For all new members and those who joined before 2016 and renew today – a beautiful coffee table book – Cacti of Texas in their Natural Habitat

Join us, together we are working to educate others and help conserve the beautiful Chihuahuan Desert.

Decide on one of the following membership categories and then click the pay your dues link below:
◦ $20 Individual
◦ $40 Family
◦ $100 Non-profit
◦ ‘Free Affiliate’ Membership (see details below)

When you click the donate link you will see our name listed as Chihuahuan Desert Education Coalition. At that point simply enter the amount you want to give towards your donation. You are always welcome to give a greater amount. If you would like to send a check or money order you can mail it to Chihuahuan Desert Education Coalition. PO Box 9121. El Paso, TX 79995-9121. All donations are tax deductible. ****Click here to pay your dues now with a credit card.

Free Affiliate Membership. Anyone with an interest in supporting the mission of CDEC can become an affiliate member. Simply send us an email stating how you are willing to help the organization such as promoting our efforts on social media, volunteering to serve on a committee or serving on our board of directors. The free book offer described above is for paid members only who renew their memberships from 2004 to 2015 or become new members. To join as an affiliate member send your name, email address and city and state to with a note on how you are willing to help this organization. Write the name Affiliate Membership in the subject line. You can volunteer in almost anyway you wish, just let us know how you can help.

Join CDEC today

You and your family can become members of the Chihuahuan Desert Education Coalition. Help the Chihuahuan Desert Education Coalition support programs that enhance conservation and education of the Chihuahuan Desert. Your contribution will help people discover and connect to our Chihuahuan Desert and improve their quality of life.

The goals of the organization include: serving as a resource on information about the Chihuahuan Desert, encouraging lifelong learning about the Chihuahuan Desert and collaborating efforts among public educators, the public and CDEC.

Ongoing projects include:
-Supporting the handicap accessible trail at Tom Mays Park
-Improving our website at
-Helping to organize the annual Chihuahuan Desert Fiesta at Tom Mays Park in September
-A Certified Habitat program encouraging people to landscape with native Chihuahuan Desert plants

-Knowing that you are helping others understand and appreciate our beautiful Chihuahuan Desert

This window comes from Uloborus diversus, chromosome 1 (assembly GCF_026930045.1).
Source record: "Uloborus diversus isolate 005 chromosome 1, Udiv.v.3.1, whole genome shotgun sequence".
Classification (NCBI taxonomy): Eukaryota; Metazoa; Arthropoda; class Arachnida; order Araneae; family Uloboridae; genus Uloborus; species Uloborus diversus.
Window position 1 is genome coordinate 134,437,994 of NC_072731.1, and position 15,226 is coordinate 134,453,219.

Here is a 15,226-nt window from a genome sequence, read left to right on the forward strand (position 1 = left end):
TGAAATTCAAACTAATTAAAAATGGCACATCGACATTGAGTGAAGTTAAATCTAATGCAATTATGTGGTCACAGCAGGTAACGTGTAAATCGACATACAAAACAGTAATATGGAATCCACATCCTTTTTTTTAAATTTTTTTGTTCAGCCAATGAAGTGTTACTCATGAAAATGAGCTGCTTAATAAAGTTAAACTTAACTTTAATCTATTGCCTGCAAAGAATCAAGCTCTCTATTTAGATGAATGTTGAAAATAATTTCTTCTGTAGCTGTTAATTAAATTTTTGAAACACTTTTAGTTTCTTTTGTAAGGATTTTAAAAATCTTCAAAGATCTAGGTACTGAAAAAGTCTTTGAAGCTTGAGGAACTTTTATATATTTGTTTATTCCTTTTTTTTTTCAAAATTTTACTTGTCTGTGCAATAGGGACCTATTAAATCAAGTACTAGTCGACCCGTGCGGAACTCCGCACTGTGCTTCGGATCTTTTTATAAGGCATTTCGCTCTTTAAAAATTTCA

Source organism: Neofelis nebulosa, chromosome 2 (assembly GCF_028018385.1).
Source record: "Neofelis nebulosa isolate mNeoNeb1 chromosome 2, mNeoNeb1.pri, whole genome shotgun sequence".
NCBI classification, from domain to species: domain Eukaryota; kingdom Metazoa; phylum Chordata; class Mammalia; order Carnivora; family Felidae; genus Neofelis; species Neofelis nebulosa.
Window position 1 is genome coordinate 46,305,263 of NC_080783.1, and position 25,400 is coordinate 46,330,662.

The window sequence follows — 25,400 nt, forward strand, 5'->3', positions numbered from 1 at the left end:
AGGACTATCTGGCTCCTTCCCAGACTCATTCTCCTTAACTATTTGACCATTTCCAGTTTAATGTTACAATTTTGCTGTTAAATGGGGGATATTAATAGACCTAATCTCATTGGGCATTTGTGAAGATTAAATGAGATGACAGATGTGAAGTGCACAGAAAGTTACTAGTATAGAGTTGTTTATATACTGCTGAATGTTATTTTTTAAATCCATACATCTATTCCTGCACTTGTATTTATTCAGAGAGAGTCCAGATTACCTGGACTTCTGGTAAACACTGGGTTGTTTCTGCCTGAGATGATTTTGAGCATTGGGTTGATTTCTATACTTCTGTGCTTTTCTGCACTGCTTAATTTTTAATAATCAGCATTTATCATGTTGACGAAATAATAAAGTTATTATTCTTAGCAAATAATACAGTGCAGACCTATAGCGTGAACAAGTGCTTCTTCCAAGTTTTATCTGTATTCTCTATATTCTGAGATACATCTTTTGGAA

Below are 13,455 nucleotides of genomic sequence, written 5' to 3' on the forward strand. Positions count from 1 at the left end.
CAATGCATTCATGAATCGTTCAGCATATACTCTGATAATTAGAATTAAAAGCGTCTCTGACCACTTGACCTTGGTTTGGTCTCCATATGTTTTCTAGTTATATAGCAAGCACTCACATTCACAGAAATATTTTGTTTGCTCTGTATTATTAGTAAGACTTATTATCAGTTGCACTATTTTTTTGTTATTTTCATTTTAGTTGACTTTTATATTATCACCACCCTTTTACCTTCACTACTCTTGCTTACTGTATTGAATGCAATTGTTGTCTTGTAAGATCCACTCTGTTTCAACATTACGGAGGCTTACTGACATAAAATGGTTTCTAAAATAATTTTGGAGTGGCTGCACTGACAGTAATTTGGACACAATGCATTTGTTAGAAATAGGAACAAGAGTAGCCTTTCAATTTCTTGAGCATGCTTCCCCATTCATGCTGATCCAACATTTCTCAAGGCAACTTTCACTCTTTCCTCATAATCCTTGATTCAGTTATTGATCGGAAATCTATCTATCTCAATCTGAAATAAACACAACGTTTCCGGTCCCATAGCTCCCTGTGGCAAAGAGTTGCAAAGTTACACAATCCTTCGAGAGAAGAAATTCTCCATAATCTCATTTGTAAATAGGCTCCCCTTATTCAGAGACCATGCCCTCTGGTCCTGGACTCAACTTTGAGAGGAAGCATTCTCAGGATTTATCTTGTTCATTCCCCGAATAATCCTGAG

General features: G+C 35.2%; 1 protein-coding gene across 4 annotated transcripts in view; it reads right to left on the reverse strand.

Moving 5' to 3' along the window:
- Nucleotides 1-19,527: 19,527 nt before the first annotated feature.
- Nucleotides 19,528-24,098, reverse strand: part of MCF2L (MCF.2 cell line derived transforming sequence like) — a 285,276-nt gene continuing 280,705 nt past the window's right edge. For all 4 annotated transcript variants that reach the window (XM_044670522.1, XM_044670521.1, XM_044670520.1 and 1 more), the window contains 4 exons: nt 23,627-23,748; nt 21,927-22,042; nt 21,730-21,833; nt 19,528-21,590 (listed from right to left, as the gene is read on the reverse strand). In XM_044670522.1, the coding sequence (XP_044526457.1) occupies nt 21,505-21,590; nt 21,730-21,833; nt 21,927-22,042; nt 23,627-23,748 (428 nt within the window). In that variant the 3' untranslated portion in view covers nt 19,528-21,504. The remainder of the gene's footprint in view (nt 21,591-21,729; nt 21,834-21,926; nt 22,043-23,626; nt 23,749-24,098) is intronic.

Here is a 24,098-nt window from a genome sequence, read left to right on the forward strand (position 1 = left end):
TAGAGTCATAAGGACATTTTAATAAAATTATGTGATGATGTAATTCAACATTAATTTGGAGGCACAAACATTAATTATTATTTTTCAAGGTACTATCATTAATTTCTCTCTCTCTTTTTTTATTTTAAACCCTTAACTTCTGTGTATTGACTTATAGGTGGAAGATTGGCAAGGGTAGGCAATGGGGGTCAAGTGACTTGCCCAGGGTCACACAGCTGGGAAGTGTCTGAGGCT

-A Chihuahuan Desert Education Coalition business card to show your friends and encourage them to join you in supporting our efforts.
-A Chihuahuan Desert Club Sticker
-A copy of Cacti of Texas in their Natural Habitat
-Exclusive Members Only Quarterly newsletter by email
-Invitation to events Annual Membership Meeting, Chihuahuan Desert Fiesta, Special Programs

When you renew your membership or join for the first time you will receive a beautiful coffee table book ($60 value),Cacti of Texas in their Natural Habitat Hardcover by members Ad Konings and Gertrud Konings. At this time we will not be mailing books so we will give you a copy when we see you or when you sign up at an event or at one of our monthly meetings (see event calendar on our website at


The Chihuahuan is the largest desert in North America

It stretches all the way from the southwestern United States deep into the Central Mexican Highlands.

Because of the region’s high altitude – 3,000 to 5,000 feet – winters and nights are cool while summer days can reach temperatures over 100 degrees. Very little rain falls in the area, but underground springs, small streams, and the Rio Grande River provide plants and animals with precious water.

The Chihuahuan Desert’s diverse habitats provide a kaleidoscope of textures and colors that shape its unique landscapes. Mule deer, pronghorn and kit fox roam the vast grasslands of the northern desert. In the desert scrub, roadrunners scurry after earless lizards while golden eagles search among the agave and creosote for blacktailed jackrabbits. But the magnificent landscape is threatened by an ever-increasing human population, water misuse and mismanagement, overgrazing by cattle and goats, and a lack of knowledge regarding the desert’s ecological importance.

Find more information on our Resource page.

Three easy steps you can take to help others in our community learn to share the Chihuahuan Desert with native animals and plants

1. Learn about it. Follow some of our desert links and plan a walk, picnic or drive to see some of the Chihuahuan Desert scenery.

2. Volunteer to help educate others about the desert by joining a local group or by spending 15 minutes or more per week at home helping to reach out to others and develop new content for this website – Contact us

3. Speak out on behalf of the Chihuahuan Desert by talking about a local conservation issue with the media, your representative or at a public meeting like those hosted by your city council or commissioners court.